as missiles, in the right hands their aerodynamics were appreciable.
on the ground just behind the disillusioned young husband, the pail burst open
and spilled its contents onto the asphalt. As he stooped to rescue the only
food he would have for the next twelve hours, his co-workers seized the
opportunity to offer their support.
“Ain’t love grand?” One of them called out in a mock
romantic voice and the flood gates opened.
Doll! Yankee try-outs next week!”
must be so proud being married to one of those new, modern women." As if
to rescue him from further humiliation, the change of shift whistle blew and
the horde of laborers and tradesmen slowly
migrated towards the small gate leading to the dock. The narrowness of the gate
was not an oversight on the part of the Third Naval District engineers. It was
an intentional design to control pedestrian traffic in order to increase
security on the strategically critical pier.
night shift filed out through an adjoining gate, spilling out onto the side
walk under the West Side Highway, a glaringly evident look of fatigue on their
faces, it was obvious that these men had begun to reach the point where it was
no longer the hours or the physical output required of them which caused them
to grow older than their years. It was instead the relentlessness of the work.
Day after day, night after night with nothing to break the tedium of the
routine. All knew, without being told, that the shipbuilding would go on and
on, and on until, at some unknown point in time, in the distant future, the war
was over. One way or the other.
Shuffling through the gate with an orderly sense of
urgency, the off-going shift migrated out onto the streets and beyond. The
on-going crew, which had now swelled to over 2,300 members, displayed a
diversity not normally seen in times of peace.
Aside from civilians representing all walks of life,
there were over 1100 men in active duty Navy, Coast Guard and Reservist’s
As a means of proving who they were and foiling
potential saboteurs, everyone was required some form of I. D. The military men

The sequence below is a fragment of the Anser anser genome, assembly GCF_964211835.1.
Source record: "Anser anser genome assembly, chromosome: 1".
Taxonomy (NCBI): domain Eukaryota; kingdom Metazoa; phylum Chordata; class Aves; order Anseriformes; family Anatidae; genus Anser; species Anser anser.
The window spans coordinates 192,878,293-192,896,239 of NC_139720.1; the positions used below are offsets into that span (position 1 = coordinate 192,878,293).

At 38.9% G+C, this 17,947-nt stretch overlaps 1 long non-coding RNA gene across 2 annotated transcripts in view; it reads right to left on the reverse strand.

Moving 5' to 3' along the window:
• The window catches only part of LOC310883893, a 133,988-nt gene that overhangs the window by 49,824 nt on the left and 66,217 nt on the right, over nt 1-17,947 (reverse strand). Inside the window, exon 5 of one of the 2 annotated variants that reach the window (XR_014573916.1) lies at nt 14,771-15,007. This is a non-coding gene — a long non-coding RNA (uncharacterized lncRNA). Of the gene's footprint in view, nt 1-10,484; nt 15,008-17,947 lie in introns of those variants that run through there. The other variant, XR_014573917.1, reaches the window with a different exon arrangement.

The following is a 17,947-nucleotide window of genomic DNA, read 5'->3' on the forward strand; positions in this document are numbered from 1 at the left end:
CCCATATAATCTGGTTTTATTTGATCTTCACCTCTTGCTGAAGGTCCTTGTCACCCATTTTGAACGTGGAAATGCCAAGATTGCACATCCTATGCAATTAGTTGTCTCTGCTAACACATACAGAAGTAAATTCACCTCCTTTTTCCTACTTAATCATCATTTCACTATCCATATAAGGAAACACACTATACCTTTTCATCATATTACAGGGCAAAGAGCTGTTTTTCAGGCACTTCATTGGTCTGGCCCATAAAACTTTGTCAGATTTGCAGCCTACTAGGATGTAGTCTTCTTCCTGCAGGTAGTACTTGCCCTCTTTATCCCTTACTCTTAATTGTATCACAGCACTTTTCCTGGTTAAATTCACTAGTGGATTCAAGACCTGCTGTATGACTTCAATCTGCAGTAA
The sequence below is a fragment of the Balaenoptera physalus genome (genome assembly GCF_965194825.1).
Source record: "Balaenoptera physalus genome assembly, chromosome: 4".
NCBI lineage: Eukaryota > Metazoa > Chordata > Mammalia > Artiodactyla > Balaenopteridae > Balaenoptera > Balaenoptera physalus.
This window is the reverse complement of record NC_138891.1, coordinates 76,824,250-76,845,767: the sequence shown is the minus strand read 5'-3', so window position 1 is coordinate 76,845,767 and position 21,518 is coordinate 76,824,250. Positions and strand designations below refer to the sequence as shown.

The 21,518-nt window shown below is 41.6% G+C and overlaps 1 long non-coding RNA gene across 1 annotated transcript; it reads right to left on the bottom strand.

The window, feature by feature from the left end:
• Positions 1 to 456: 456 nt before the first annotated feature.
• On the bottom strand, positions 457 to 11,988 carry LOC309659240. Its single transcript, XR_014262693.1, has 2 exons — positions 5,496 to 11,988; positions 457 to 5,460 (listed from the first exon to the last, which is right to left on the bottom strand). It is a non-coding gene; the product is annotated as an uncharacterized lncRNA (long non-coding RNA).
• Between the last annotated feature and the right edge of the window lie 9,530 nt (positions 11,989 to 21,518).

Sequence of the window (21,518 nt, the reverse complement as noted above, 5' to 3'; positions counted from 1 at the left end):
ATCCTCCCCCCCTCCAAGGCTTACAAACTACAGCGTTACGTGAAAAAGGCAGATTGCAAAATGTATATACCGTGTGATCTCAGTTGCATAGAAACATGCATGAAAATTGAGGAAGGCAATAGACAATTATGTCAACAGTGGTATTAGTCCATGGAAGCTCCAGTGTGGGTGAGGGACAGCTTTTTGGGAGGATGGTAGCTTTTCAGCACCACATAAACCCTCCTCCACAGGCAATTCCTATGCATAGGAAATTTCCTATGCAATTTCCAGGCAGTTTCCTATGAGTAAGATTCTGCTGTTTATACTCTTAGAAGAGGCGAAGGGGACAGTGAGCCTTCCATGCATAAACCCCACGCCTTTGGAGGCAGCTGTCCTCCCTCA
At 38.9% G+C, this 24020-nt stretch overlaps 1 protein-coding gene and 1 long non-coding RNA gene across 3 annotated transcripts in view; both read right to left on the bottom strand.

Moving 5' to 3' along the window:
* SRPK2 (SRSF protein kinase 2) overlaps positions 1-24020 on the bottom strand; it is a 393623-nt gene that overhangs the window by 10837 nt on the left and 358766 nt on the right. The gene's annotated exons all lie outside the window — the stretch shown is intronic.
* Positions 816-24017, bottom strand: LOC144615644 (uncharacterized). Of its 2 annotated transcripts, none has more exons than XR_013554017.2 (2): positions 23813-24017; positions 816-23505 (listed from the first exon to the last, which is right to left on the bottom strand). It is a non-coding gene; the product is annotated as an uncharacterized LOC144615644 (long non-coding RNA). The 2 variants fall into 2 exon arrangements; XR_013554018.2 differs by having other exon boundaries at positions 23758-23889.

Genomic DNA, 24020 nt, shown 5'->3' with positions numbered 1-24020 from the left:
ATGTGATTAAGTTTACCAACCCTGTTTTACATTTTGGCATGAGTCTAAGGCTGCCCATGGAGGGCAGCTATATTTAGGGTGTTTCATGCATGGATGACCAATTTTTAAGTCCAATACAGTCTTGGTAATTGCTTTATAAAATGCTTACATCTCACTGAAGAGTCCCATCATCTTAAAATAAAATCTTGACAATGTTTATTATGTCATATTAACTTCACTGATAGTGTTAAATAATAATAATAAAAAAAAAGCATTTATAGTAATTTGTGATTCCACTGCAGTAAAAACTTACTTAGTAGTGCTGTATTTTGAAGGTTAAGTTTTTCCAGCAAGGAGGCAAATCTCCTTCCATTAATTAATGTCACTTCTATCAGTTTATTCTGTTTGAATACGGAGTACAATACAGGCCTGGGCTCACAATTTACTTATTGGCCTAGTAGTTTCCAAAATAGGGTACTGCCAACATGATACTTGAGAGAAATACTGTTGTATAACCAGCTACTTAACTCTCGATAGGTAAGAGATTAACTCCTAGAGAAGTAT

carried standard issue armed forces cards with photos and serial numbers. The
civilian workers and tradesmen however, had each been issued a small brass
medallion, about the size of a silver dollar, as their means of I. D. Stamped
into each coin were a series of five numbers as well as the name of the
shipping line each worked for. Some held their medallion in their hand and
flashed it to the guard as they passed through the gate. Some pinned it to
jacket lapels and still others had them attached to baseball caps bearing the
logo of their favorite ball club, each member of the labor army attempting to express a measure of individuality
in an ocean of sameness.
After about ten minutes, when a couple of hundred men
had already passed through the checkpoint, the line suddenly stopped moving.
Heads peeked right and left of the line to observe the short, slight man standing
in the threshold of the gate, frantically frisking himself in an attempt to
locate his medallion. Arms folded across his chest the stocky Marine corporal
stood glaring at the man.
“Hey Fitzy, take your time! Nobody’s got nuthin’ ta do here!” Someone called out from down the line.
“Yeah, no rush. Hitler’ll
wait.” Sporadic laughter added to Fitzy's consternation until, finally, he was
able to locate the all important item and was waved
With the line once again flowing freely, the seemingly
endless stream of work boots paraded past the guard and fanned out across the
pier, making their way towards the behemoth-like luxury liner looming in the
berth before them.
A large, rectangular wooden sign, hung on a pair of
thick, square timbers, adjacent to the main gangplank, amidships. As an
afterthought a dirty grey tarpaulin had been lashed over the sign, but one end
flapped loosely in the breeze revealing the words, “New Troopship” and
“Lafayette”. As if to reinforce the contradictory pattern which had thus far
characterized the U. S. war effort, high above the sign, prominently embossed
across the bow of the ship, was the name, ‘NORMANDIE’.
By way of protesting her forced make-over and imposed
new identity, the magnificent vessel had stubbornly sulked in harbor for nearly three years while argument after argument
ping- ponged off commander’s desks as to what to do with her.
The Generals wanted a new troopship to ferry troops into